© 2023 St. Louis Public Radio
Play Live Radio
Next Up:
0:00 0:00
Available On Air Stations

St. Louis County Lawyer Argued Law Doesn’t Protect Gay Cop From Discrimination

Police Chief Jon Belmar (left) and Ron Corvington (right) in 2014
File Photo | Rachel Lippmann | St. Louis Public Radio

Updated at 8 p.m. Oct. 30 with comment from Hazel Erby, county director of diversity, equity and inclusion — 

St. Louis County Executive Sam Page on Tuesday promised changes to police department leadership after a sergeant won a nearly $20 million discrimination suit by arguing that he was passed over for promotions because he is gay. 

But a lawyer for the county last week argued that the judge should rule against Sgt. Keith Wildhaber because Missouri’s nondiscrimination act doesn’t include sexual orientation as a protected class. 

Public speakers at a St. Louis County Council meeting on Tuesday questioned the department’s commitment to reform and the sincerity of the county’s response. 

Police Chief Jon Belmar has not stepped down, despite calls for his resignation from some members of the public and one member of the county council.

County attorney Frank J. Smith Jr. filed a motion after witness testimony to request that the judge rule on the case before it went to a jury. Smith argued that discriminatory comments were “at best inferences of discrimination” because Wildhaber is gay, which is “not a recognized” form of discrimination under state law.

Page on Wednesday said in a statement to St. Louis Public Radio that he was “horrified and surprised that argument was used, and I don’t want to see it used again.”

He added: “I have a general rule that I don't manage departments, but this is going to be an exception. The state should pass the Missouri Nondiscrimination Act that I co-sponsored in 2006 so no one can ever make that argument again.”

The act, introduced annually in the Missouri House and Senate for 21 years, has never passed. It would add sexual orientation and gender identity as protected classes under the state’s nondiscrimination statute. 

County Counselor Beth Orwick said in an emailed statement on Wednesday afternoon that she "specifically instructed the lawyers involved not to make this argument. I'm mortified someone would make this argument under my name. So I too was surprised that the argument was made. Given what happened, this will be handled as a personnel matter."

Hazel Erby, the county's director of diversity, equity and inclusion, wrote in a statement that "nobody should be treated unfairly because of their identity and our laws should protect everyone from discrimination." 

But Erby, whom Page appointed to the role in May, had opposed a 2012 bill that added sexual orientation and gender identity to the county's anti-discrimination and hate crimes law. That law passed 4-3.

"When I served on the council, I represented my district and my votes reflected the views of my constituents. Now I serve everyone in this diverse county, " Erby said in the written statement. It continued: "The history of African Americans is different than the LGBT community's experience. But that doesn't mean the LGBT community desreves any less legal protection."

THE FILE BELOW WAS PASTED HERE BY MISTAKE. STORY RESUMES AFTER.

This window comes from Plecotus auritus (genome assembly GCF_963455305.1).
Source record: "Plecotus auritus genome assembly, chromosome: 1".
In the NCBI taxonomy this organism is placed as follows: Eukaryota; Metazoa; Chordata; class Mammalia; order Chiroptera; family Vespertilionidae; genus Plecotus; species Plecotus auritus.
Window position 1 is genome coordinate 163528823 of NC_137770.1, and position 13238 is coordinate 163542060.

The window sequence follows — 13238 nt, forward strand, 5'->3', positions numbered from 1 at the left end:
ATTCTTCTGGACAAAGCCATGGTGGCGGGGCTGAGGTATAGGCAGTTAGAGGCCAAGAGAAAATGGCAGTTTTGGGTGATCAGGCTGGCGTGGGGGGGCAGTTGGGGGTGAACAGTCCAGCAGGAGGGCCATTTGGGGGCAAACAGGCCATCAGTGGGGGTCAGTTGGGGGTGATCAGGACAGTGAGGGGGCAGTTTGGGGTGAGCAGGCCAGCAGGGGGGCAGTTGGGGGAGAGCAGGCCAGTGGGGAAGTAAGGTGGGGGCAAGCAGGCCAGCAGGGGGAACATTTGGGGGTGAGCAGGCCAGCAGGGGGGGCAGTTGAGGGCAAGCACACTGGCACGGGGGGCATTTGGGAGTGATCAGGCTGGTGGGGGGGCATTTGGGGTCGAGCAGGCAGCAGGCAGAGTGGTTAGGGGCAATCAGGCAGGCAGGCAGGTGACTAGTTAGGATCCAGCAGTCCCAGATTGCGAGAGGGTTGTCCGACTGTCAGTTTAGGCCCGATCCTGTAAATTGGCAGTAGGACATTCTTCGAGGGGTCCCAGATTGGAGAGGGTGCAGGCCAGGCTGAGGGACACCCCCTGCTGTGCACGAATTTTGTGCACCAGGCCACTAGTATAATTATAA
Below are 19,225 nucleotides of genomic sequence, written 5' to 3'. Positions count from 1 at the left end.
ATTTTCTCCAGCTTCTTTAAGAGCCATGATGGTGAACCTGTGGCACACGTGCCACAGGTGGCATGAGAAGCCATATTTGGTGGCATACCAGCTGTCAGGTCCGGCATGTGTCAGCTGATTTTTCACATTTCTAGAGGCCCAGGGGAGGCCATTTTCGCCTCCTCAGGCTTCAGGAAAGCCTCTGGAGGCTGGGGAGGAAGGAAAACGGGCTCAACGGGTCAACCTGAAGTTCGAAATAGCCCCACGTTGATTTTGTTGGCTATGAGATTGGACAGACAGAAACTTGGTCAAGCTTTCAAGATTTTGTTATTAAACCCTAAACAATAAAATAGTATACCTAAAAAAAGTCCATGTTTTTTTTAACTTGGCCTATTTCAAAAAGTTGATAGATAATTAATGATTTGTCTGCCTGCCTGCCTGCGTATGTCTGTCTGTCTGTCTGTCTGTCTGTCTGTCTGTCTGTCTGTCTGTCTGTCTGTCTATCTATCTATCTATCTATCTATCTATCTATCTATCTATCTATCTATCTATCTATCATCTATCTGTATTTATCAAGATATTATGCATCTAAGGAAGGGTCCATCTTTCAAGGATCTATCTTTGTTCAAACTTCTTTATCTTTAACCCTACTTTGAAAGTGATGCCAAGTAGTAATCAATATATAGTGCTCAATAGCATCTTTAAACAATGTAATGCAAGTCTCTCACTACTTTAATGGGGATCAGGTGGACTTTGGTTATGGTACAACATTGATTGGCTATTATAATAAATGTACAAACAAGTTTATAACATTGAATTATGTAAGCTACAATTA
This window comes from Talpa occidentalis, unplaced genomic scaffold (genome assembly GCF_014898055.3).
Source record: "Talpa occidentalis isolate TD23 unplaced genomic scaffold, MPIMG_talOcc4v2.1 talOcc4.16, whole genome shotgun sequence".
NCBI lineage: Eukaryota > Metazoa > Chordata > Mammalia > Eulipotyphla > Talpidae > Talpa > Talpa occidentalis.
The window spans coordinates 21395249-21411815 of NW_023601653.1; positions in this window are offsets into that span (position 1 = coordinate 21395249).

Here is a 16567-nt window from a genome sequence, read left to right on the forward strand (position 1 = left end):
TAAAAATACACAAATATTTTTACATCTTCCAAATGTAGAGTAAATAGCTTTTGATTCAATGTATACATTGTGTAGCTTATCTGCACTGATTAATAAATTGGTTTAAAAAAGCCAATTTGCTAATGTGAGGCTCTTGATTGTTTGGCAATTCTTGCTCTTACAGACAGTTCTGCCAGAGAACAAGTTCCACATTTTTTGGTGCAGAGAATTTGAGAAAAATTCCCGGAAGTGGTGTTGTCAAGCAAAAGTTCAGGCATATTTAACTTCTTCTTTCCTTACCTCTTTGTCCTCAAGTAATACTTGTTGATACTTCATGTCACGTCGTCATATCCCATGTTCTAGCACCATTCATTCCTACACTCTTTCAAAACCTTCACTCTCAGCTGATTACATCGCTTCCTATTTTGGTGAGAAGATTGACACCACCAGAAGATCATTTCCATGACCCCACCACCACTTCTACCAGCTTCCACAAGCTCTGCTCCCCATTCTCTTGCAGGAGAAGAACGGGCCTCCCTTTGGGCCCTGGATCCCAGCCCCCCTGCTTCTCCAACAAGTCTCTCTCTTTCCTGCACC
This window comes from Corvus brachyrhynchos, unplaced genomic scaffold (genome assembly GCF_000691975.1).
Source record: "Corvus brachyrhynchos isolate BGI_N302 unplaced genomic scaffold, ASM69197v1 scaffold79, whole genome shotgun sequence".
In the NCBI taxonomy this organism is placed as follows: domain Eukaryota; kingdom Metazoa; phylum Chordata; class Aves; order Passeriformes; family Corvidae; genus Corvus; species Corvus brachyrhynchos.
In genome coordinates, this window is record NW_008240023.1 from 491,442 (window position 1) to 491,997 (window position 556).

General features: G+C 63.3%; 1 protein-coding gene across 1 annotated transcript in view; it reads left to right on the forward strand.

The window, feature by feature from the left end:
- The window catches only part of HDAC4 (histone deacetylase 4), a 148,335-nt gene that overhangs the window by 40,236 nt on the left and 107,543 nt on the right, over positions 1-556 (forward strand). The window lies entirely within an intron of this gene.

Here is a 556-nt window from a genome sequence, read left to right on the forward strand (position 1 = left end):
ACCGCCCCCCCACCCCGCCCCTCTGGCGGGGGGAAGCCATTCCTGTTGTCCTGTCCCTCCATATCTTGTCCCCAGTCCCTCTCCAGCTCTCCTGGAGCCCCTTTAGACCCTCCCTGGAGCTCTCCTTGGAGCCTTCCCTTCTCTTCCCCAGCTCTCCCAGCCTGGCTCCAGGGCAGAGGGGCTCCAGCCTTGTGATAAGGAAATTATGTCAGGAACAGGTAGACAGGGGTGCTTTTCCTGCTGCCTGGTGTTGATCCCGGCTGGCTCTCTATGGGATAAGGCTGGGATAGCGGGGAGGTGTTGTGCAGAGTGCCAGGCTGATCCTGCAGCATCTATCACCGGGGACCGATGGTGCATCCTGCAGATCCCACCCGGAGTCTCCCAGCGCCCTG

Wildhaber, the county sergeant, testified that a former member of the St. Louis County Board of Police Commissioners, John Saracino, said, “The command staff has a problem with your sexuality,” and, “You should tone down your gayness.” 

Wildhaber also testified that retired Lt. Col. Terry Roberds said, “Your biggest career mistake was coming out of the closet.” 

Tom Sullivan, a University City resident and self-described county watchdog, has criticized the county's approach to the case.

“County Counselor Beth Orwick completely failed to protect county taxpayers in the lawsuit,” Sullivan said. “She should have never let the case go to trial. Once it looked like the lawsuit was headed south for the county, she should have gotten it settled – for a whole lot less. That’s what smart lawyers do.”

The local laws

Missouri’s Human Rights Act prohibits discrimination based on sex. But it does not specifically name sexual orientation as a protected class. 

Earlier this year, the Missouri Supreme Court ruled that sex stereotyping can be a form of sex-based discrimination. That means that making employment decisions because a worker is not stereotypically feminine or masculine could be illegal under Missouri law. 

However, the court noted in a different case that being LGBTQ “cannot sustain a sex/gender stereotyping claim” on its own, according to the county's motion.

That was the basis for the county's argument that the case shouldn’t go to a jury. Smith, who was co-counsel on the case with attorney Michael E. Hughes, wrote that Wildhaber wasn’t claiming discrimination because he is “a ‘stereotypically feminine’ gay man,” so the comments wouldn’t count as sex-based discrimination. 

Smith also argued that passing up Wildhaber for a promotion didn’t count as discrimination because another man, not a woman, was promoted instead. 

Listen: St. Louis on the Air's Legal Roundable segment that discussed the case: 

Correction: A previous version of this story misstated which attorney filed a motion requesting a judge rule against Sgt. Keith Wildhaber. Frank J. Smith Jr. signed the motion and was co-counsel on the case with Michael E. Hughes.

Follow Kae on Twitter: @kmaepetrin

Reporter Julie O'Donoghue contributed to this story.

Send questions and comments about this story to feedback@stlpublicradio.org

Stay Connected
Kae Petrin covers public transportation and housing as a digital reporter for St. Louis Public Radio.
Ways To Subscribe

Send questions and comments about this story to feedback@stlpublicradio.org.